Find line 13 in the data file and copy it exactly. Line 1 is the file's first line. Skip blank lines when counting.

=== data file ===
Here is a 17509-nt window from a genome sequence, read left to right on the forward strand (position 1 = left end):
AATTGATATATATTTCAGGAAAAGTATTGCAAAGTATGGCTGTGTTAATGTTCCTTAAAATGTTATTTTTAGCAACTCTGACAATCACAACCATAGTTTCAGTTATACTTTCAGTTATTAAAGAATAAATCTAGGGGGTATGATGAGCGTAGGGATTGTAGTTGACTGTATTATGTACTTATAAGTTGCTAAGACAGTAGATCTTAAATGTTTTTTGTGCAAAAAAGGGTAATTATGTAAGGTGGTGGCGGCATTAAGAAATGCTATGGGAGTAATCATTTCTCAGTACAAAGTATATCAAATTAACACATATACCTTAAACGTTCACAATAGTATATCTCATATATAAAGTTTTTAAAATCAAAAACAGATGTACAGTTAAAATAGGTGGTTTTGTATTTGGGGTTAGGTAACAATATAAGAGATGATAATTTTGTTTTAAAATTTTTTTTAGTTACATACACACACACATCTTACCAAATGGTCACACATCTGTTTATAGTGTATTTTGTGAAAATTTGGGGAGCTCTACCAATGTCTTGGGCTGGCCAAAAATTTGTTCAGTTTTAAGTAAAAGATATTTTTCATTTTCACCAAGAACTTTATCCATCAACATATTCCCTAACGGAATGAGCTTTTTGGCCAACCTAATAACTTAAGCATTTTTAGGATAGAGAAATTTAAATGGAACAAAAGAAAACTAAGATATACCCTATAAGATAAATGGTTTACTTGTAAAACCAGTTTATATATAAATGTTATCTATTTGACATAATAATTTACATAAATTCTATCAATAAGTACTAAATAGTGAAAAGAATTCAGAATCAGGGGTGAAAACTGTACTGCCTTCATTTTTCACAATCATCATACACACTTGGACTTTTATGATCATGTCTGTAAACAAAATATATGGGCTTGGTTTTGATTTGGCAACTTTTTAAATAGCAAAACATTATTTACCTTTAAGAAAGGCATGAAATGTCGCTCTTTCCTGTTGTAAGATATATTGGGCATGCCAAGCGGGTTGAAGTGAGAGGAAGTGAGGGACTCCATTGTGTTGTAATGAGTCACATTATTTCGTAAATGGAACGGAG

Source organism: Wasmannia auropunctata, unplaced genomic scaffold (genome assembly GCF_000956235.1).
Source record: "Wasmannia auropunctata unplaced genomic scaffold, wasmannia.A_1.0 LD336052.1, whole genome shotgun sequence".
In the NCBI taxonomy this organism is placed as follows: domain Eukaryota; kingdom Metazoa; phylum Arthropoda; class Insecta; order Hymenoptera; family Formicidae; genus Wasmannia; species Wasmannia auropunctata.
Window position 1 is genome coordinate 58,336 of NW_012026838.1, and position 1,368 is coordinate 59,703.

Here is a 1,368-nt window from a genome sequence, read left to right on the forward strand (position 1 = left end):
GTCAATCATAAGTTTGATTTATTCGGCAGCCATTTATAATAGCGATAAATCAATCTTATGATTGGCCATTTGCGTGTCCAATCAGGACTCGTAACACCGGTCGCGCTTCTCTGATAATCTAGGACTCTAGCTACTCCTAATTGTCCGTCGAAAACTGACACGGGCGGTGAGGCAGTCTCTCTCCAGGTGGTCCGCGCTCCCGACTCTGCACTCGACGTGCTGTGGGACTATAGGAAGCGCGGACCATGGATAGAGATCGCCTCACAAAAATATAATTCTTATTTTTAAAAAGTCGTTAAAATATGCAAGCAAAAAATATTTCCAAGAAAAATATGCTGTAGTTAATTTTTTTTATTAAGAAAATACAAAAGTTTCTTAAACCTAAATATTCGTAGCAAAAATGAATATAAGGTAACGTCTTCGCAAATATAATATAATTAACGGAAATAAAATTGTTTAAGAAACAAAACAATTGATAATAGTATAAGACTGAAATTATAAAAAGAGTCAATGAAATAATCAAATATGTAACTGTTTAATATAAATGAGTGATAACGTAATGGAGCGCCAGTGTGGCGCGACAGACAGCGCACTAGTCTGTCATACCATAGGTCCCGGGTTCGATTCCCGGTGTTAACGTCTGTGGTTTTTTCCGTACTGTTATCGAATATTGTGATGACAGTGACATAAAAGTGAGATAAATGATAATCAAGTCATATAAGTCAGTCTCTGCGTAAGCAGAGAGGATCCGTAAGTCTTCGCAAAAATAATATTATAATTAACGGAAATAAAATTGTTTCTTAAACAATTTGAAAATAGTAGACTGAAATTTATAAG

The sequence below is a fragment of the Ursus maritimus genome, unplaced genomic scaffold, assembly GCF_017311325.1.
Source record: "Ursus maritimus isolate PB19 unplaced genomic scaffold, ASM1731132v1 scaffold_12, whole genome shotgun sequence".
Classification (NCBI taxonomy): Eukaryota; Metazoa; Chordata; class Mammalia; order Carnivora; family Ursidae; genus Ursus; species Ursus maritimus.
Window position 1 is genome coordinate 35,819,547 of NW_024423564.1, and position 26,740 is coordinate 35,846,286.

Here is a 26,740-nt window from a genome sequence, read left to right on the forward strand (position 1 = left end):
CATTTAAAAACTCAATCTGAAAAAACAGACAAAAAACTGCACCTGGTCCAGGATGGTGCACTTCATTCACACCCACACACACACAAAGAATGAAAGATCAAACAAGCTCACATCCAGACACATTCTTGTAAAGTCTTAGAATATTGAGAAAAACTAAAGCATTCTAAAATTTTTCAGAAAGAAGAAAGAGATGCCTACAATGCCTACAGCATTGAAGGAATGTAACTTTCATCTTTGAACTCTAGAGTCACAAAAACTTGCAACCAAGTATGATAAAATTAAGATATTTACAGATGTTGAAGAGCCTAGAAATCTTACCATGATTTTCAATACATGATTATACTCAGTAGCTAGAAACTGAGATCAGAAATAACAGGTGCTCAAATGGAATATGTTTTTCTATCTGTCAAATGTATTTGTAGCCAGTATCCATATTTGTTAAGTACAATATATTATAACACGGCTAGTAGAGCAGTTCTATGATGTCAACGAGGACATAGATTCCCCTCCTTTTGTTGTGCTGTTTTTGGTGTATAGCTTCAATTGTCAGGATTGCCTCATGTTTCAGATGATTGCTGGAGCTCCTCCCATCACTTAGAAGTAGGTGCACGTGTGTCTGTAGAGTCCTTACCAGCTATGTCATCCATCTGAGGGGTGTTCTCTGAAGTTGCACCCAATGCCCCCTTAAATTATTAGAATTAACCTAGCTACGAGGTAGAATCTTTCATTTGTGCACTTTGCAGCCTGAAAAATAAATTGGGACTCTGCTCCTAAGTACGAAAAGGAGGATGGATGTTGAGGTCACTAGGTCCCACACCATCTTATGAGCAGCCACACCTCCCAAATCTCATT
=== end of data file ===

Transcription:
Here is a 26,740-nt window from a genome sequence, read left to right on the forward strand (position 1 = left end):